On May 20, 2011, The Curator published an essay by Josh Cacopardo (“Subversive HR”), in which Cacopardo asked and answered this question: How should Christian businesses differ from secular businesses? I am troubled by Cacopardo’s answer, and I would like to offer a sketch of what I think is a better answer. My answer begins — as do many good answers — with Humphrey Bogart.
Bogart played the role of successful businessman Linus Larrabee in the 1954 film Sabrina. Early in the film, his playboy brother David questions why Linus is still in business:
David: “You’ve got all the money in the world.”
Linus: “Making money isn’t the main point of business. Money is a by-product.”
David: “What’s the main objective?
I believe a good answer to David’s question here will also provide us with a better answer to Cacopardo’s question. That is, knowing something about the purpose of business will help us see how Christian businesses should differ from secular businesses.
But first, what’s wrong with Cacopardo’s answer? He says that Christian business should differ from secular businesses, and so should be “subversive” in a capitalist business culture. Specifically, Christian businesses shouldn’t seek to hire the best candidates for their jobs. Instead, they should use their positions to develop people who wouldn’t ordinarily be hired for such positions. Secondly, unlike secular businesses, Christian businesses shouldn’t be motivated by profits.
But why should Christian businesses follow these guidelines? Cacopardo thinks that the goal of Christian businesses ought to be different from that of secular businesses. He believes that the purpose of a secular business is profit, but that the purpose of a Christian business is manifold: development of employees, advancing God’s kingdom, and, to a diminished degree, profit. Because the purposes of the businesses differ, so should the behavior. Cacopardo says:
In a capitalist industry, being subversive in this matter would mean losing money, which is counterintuitive to the capitalist philosophy in the first place, but in a church, the goal is to serve the people, not the bank or the corporation. By giving those with less experience an opportunity to develop, the church or ministry serves not only the population it seeks to reach in the first place, but also the employees who help to provide that service, however imperfectly.
He puts this point in terms of the church, but he was arguing that this sort of difference of goal should be representative of Christian business in general. He goes on to add that . . .
Christians — whether at a Christian organization or a secular one — shouldn’t limit themselves to the “cream of the crop” in candidates the way typical HR practitioners would suggest . . . such behavior [is] exactly the same as secular behavior . . .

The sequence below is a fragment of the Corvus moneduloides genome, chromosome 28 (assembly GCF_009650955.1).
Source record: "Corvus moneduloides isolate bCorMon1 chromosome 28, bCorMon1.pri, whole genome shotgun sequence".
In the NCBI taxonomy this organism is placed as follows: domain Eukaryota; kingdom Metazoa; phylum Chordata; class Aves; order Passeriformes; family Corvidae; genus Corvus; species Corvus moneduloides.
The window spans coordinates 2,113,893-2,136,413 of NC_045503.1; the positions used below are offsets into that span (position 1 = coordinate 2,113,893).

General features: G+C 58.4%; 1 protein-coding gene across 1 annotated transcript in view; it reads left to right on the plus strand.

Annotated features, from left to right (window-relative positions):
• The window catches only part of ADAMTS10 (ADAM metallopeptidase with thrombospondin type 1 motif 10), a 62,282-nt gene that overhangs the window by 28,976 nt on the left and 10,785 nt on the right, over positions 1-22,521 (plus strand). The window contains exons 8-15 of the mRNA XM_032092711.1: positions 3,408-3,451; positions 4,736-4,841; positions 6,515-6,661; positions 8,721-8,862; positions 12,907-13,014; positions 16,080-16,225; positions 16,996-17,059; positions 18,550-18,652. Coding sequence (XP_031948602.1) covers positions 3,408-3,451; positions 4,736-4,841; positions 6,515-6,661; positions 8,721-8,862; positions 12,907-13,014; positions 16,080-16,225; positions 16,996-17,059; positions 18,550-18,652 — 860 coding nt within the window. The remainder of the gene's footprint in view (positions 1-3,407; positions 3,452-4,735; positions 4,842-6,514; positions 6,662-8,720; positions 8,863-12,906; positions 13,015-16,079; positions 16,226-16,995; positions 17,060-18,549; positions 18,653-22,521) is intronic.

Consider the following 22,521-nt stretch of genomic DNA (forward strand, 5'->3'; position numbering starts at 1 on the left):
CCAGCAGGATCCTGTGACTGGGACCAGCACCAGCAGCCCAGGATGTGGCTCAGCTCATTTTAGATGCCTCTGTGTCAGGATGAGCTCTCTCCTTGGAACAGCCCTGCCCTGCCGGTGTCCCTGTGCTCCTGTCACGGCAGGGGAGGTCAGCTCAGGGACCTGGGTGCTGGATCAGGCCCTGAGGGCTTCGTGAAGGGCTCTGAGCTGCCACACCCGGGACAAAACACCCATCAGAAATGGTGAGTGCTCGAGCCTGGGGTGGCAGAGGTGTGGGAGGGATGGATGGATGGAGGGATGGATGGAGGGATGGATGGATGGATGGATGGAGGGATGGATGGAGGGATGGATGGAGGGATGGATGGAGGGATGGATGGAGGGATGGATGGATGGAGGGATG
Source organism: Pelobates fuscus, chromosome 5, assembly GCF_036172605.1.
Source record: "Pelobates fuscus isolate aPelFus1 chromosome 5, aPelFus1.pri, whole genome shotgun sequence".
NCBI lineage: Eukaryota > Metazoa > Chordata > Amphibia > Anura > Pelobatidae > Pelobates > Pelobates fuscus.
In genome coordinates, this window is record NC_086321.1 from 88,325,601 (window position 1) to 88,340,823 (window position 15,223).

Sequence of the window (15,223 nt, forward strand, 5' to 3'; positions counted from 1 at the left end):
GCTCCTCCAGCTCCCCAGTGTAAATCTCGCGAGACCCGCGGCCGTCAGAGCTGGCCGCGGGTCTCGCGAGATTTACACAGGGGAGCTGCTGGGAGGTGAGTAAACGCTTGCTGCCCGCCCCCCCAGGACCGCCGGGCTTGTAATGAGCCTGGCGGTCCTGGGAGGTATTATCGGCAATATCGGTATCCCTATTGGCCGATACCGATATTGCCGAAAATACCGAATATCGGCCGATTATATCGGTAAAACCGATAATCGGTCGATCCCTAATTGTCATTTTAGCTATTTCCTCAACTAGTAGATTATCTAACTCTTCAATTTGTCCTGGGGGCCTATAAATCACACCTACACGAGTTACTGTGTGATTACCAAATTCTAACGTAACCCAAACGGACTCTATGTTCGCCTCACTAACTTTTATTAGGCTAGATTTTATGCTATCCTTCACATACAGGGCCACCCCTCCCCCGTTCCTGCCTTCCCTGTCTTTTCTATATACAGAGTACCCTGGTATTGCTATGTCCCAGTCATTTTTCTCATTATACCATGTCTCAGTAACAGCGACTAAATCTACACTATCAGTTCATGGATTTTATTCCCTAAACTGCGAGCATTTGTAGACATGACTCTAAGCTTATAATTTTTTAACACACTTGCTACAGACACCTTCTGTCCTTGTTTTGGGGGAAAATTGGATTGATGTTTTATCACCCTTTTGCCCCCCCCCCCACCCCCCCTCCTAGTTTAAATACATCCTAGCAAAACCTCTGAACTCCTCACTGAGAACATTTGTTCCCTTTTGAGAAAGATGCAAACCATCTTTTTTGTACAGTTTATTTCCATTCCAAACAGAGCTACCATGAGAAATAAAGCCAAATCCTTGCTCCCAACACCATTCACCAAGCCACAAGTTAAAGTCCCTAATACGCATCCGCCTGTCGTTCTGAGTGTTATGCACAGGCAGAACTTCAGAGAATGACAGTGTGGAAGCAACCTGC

So, Cacopardo thinks that the objective — the purpose — of Christian business differs from that of secular business, and therefore the nature and practice of the two businesses should differ. And this is where I think he is wrong. He is wrong about the purpose, and as a result, he is wrong about the practice. (Cacopardo also discusses churches and non-profit organizations, but my focus will be traditional, for-profit business.)
In order to explain where Cacopardo went wrong — and why I believe that he did — we need to better establish the purpose of business, but where do we go to figure out something like this? In this case, a good place to go is back to the beginning — the origins — of business. Here we can ask the same question of business that Christ did of John’s baptism: is it from God, or from men?
Cacopardo’s answer is that business is from men, from humanity. This is implicit in his argument. Secular business is in need of subversion by Christian business, he says. Part of the idea of subversion is that what is prior is subverted by what is posterior. What comes first is subverted by what comes second. Cacopardo’s story is that humanity created the enterprise of business, with its mammon-driven goal, and that Christians ought to subvert business by applying God-given principles to it.
This gets the story backwards. In the beginning, God created earth and put humankind in it to rule and cultivate it. God created in humanity the desires and capacities to pursue those ends — the desires and capacities to discover, build, and care for the earth and for each other.
Well and good, you might be thinking, but what does this have to do with business? In reply, let’s return to Bogart as Linus Larrabee. David has just asked him about business: “What’s the main objective? Linus responds: